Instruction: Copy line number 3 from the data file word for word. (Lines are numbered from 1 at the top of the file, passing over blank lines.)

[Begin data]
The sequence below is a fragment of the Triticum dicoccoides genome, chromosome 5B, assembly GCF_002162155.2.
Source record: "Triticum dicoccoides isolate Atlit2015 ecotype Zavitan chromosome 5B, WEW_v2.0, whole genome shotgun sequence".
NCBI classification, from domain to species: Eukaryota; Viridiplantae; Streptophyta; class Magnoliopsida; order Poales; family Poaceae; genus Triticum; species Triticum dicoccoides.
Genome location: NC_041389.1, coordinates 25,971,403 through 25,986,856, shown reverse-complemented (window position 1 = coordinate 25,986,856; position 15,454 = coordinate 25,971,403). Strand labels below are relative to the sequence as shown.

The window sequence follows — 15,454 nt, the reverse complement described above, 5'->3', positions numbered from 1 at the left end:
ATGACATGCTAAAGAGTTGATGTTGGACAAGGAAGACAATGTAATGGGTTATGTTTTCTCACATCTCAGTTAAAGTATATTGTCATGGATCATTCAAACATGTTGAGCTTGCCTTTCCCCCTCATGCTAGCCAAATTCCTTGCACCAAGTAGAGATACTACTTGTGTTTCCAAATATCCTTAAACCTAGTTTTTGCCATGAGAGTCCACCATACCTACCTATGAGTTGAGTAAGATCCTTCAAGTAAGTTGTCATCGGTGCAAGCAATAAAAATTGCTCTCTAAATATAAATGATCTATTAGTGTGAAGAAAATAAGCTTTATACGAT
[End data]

NCBI classification, from domain to species: Eukaryota; Viridiplantae; Streptophyta; class Magnoliopsida; order Poales; family Poaceae; genus Triticum; species Triticum dicoccoides.